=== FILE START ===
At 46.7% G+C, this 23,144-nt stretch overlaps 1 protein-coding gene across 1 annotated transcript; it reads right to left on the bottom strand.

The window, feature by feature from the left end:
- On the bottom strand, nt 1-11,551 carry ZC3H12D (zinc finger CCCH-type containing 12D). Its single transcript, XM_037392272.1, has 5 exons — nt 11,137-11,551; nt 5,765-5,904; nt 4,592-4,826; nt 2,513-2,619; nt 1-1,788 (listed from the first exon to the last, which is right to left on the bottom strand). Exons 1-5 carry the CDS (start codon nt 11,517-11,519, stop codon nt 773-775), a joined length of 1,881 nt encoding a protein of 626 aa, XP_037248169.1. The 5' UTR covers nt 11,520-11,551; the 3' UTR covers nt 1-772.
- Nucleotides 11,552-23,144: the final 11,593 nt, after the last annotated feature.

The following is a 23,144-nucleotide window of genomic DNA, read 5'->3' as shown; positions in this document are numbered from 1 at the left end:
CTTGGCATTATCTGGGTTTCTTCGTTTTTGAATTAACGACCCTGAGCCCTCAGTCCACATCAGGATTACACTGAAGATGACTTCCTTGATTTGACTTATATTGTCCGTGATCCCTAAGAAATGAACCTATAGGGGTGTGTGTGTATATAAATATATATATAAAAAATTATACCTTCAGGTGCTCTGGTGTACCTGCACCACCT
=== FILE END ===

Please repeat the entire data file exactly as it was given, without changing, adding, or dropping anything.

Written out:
At 46.7% G+C, this 23,144-nt stretch overlaps 1 protein-coding gene across 1 annotated transcript; it reads right to left on the bottom strand.

The window, feature by feature from the left end:
- On the bottom strand, nt 1-11,551 carry ZC3H12D (zinc finger CCCH-type containing 12D). Its single transcript, XM_037392272.1, has 5 exons — nt 11,137-11,551; nt 5,765-5,904; nt 4,592-4,826; nt 2,513-2,619; nt 1-1,788 (listed from the first exon to the last, which is right to left on the bottom strand). Exons 1-5 carry the CDS (start codon nt 11,517-11,519, stop codon nt 773-775), a joined length of 1,881 nt encoding a protein of 626 aa, XP_037248169.1. The 5' UTR covers nt 11,520-11,551; the 3' UTR covers nt 1-772.
- Nucleotides 11,552-23,144: the final 11,593 nt, after the last annotated feature.

The following is a 23,144-nucleotide window of genomic DNA, read 5'->3' as shown; positions in this document are numbered from 1 at the left end:
CTTGGCATTATCTGGGTTTCTTCGTTTTTGAATTAACGACCCTGAGCCCTCAGTCCACATCAGGATTACACTGAAGATGACTTCCTTGATTTGACTTATATTGTCCGTGATCCCTAAGAAATGAACCTATAGGGGTGTGTGTGTATATAAATATATATATAAAAAATTATACCTTCAGGTGCTCTGGTGTACCTGCACCACCT